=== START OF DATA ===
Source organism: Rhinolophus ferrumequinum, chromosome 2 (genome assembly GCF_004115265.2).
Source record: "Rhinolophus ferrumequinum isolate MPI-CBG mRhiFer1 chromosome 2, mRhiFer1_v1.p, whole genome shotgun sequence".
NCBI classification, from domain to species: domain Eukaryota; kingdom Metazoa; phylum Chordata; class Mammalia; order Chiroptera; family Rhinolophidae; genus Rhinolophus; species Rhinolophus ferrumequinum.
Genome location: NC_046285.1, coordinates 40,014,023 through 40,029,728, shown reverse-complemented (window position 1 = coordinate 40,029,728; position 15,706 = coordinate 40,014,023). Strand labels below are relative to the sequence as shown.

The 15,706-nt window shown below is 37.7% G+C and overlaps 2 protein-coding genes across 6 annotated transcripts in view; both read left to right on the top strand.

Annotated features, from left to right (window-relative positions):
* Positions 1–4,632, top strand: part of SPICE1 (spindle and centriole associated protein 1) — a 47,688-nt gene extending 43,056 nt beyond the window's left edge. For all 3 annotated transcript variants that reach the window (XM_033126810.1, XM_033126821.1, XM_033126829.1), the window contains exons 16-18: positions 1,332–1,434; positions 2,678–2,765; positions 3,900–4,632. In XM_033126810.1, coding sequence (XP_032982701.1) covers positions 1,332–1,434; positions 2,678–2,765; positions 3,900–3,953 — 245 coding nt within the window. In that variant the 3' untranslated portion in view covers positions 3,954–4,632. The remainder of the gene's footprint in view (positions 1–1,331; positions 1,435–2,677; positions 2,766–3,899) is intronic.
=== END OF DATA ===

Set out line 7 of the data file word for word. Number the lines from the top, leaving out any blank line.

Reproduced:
* Positions 1–4,632, top strand: part of SPICE1 (spindle and centriole associated protein 1) — a 47,688-nt gene extending 43,056 nt beyond the window's left edge. For all 3 annotated transcript variants that reach the window (XM_033126810.1, XM_033126821.1, XM_033126829.1), the window contains exons 16-18: positions 1,332–1,434; positions 2,678–2,765; positions 3,900–4,632. In XM_033126810.1, coding sequence (XP_032982701.1) covers positions 1,332–1,434; positions 2,678–2,765; positions 3,900–3,953 — 245 coding nt within the window. In that variant the 3' untranslated portion in view covers positions 3,954–4,632. The remainder of the gene's footprint in view (positions 1–1,331; positions 1,435–2,677; positions 2,766–3,899) is intronic.